### Proof

(Locally bounded)  Suppose there were $$x_n \in D$$ such that $$\{ \Vert x_n \Vert \}$$ is bounded, but $$\{ \Vert F(x_n) \Vert \}$$ is unbounded. Since D is closed with respect to countable direct sums, there exists some unitary $$u :\mathscr {H}\rightarrow \mathscr {H}^\infty$$ such that $$u^* ( \bigoplus x_n ) u \in D$$. Since F is IP, by Definition 1.2, we have $$[\bigoplus F(x_n)]$$ is bounded, which is a contradiction.

(Continuity)  Fix $$a \in D$$ and let $$\varepsilon > 0$$. By hypothesis, there exists a unitary $$u :\mathscr {H}\rightarrow \mathscr {H}^2$$ such that
\begin{aligned} \alpha = \ u^* \begin{bmatrix} a&\quad 0 \\ 0&\quad a \end{bmatrix} u \in D. \end{aligned}
(8)
Choose $$\delta _1 > 0$$ such that $$B( a , \delta _1) \subseteq D$$, $$B( \alpha , \delta _1) \subseteq D$$, and such that on $$B( \alpha , \delta _1)$$ the function F is bounded by M. Choose $$\delta _2 > 0$$ such that $$\delta _2 < \min ( \delta _1/2, \varepsilon \delta _1/2M)$$. Note that for any $$a,b \in {B(\mathscr {H})}^d$$ and any $$\lambda \in \mathbb {C}$$, we have
\begin{aligned} u^* \begin{bmatrix} I&\quad - \lambda \\ 0&\quad I \end{bmatrix} \begin{bmatrix} b&\quad 0 \\ 0&\quad a \end{bmatrix} \begin{bmatrix} I&\quad \lambda \\ 0&\quad I \end{bmatrix} u = u^* \begin{bmatrix} b&\quad \lambda (b-a) \\ 0&\quad a \end{bmatrix} u. \end{aligned}
(9)
So by part (ii) of the definition of IP (Definition 1.2) we get that if $$\Vert b - a \Vert < \delta _2$$, and letting $$\lambda = M/\varepsilon$$, then
\begin{aligned} F\left( u^* \begin{bmatrix} I&\quad - M/\varepsilon \\ 0&\quad I \end{bmatrix} \begin{bmatrix} b&\quad 0 \\ 0&\quad a \end{bmatrix} \begin{bmatrix} I&\quad M/\varepsilon \\ 0&\quad I \end{bmatrix} u \right) = u^* \begin{bmatrix}F( b)&\;\;M[F (b)-F(a)]/\varepsilon \\ 0&\;\;F(a) \end{bmatrix} u \end{aligned}
is bounded by M. In particular, since the norm of the (1, 2)-entry of the last matrix is bounded by the norm of the whole matrix, we see that $$\Vert M(F(b)-F(a))/\varepsilon \Vert < M$$, so $$\Vert F(b)-F(a) \Vert < \varepsilon$$.
(Differentiability)  Let $$a \in D$$ and $$h \in {B(\mathscr {H})}^d$$. Let u be as in (8). Choose $$\varepsilon > 0$$ such that, for all complex numbers t with $$|t| < \varepsilon$$,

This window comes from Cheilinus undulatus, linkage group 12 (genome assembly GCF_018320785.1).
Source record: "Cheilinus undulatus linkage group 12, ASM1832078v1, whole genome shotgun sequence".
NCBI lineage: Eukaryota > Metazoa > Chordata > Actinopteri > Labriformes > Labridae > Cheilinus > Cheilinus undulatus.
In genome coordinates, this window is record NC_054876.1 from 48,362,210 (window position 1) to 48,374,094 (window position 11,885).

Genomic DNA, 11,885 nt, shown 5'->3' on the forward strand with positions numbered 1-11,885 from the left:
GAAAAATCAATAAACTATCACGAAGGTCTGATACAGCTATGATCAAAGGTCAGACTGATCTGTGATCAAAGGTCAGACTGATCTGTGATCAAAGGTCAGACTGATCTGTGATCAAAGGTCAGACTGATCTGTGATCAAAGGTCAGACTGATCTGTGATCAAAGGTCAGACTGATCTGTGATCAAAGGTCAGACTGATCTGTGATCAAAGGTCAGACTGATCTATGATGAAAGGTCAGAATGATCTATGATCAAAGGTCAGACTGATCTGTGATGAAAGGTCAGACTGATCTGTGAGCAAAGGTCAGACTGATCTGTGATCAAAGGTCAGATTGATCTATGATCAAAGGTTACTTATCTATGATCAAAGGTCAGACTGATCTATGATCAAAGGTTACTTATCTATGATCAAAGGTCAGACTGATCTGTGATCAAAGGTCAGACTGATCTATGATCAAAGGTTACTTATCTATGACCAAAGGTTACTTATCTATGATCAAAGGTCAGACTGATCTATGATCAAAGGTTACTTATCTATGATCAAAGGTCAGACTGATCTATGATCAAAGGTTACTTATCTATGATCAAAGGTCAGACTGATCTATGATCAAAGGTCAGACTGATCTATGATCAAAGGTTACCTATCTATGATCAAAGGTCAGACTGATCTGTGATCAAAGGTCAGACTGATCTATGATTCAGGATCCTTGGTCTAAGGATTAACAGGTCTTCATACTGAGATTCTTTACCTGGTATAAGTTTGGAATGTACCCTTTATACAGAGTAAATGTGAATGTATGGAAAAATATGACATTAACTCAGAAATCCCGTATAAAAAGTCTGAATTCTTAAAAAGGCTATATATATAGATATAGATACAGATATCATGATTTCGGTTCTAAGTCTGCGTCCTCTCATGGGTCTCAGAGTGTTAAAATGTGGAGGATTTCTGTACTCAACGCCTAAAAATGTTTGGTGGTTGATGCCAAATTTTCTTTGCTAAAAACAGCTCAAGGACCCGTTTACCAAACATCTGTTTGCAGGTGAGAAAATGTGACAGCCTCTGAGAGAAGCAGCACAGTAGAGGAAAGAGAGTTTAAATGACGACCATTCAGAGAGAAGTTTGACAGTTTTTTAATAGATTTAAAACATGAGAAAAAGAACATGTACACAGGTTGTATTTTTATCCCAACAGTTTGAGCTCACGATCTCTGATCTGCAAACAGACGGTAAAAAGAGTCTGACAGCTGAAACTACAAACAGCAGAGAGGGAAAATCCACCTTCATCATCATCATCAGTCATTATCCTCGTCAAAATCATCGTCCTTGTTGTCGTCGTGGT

\begin{aligned} u^* \begin{bmatrix} a + th&\;\;\varepsilon h \\ 0&\;\;a \end{bmatrix} u \in D, \end{aligned}
and $$a + th \in D$$. Let $$b = a +th$$ and $$\lambda =\varepsilon /t$$ in (9), and as before we conclude that
\begin{aligned} F\left( u^* \begin{bmatrix} a + th&\;\; \varepsilon h \\ 0&\;\;a \end{bmatrix} u \right) = u^* \begin{bmatrix} F(a + th)&\;\;\varepsilon (F(a+th) - F(a))/t \\ 0&\;\;F(a) \end{bmatrix} u . \end{aligned}
(10)
As F is continuous, when we take the limit as $$t \rightarrow 0$$ in (10), we get
\begin{aligned} F\left( u^* \begin{bmatrix} a&\quad \varepsilon h \\ 0&\quad a \end{bmatrix} u \right) = u^* \begin{bmatrix} F(a )&\quad \varepsilon DF (a)[h] \\ 0&\quad F(a) \end{bmatrix} u . \end{aligned}
Therefore $$DF(a) [h]$$ exists, so F is Gâteaux differentiable, as required.$$\square$$

When we replace X by a Banach algebra (in our present case, this is $${B(\mathscr {H})}^d$$ with coordinate-wise multiplication), we would like something more than Fréchet holomorphic: we would like the kth term in (7) to be an actual free polynomial, homogeneous of degree k, in the entries of h.

The following result was proved by Kaliuzhnyi-Verbovetskyi and Vinnikov [13, Theorem 6.1] and by Klep and Špenko [14, Proposition 3.1].

### Theorem 3.2

Let
\begin{aligned} g:{\mathbb M}^{[d]}\rightarrow \mathscr {M}^1, \qquad x\mapsto g(x) \end{aligned}
be an nc-function such that each matrix entry of g(x) is a polynomial of degree less than or equal to N in the entries of the matrices $$x^r$$, $$1 \le r \le d$$. Then g is a free polynomial of degree less than or equal to N.

We extend this result to multilinear SSOC IP maps. Each $$h_j$$ will be a d-tuple of operators, $$(h_j^1, \ldots , h_j^d)$$.

### Proposition 3.3

Let
\begin{aligned} L:{B(\mathscr {H})}^{dN} \rightarrow {B(\mathscr {H})}, \qquad (h_1, \ldots , h_N) \mapsto L(h_1,\ldots , h_N) \end{aligned}
be a continuous N-linear map from $$({B(\mathscr {H})}^{d})^N$$ to $${B(\mathscr {H})}$$ that is IP and SSOC. Then L is a homogeneous polynomial of degree N in the variables $$h_1^1, \ldots , h_N^d$$.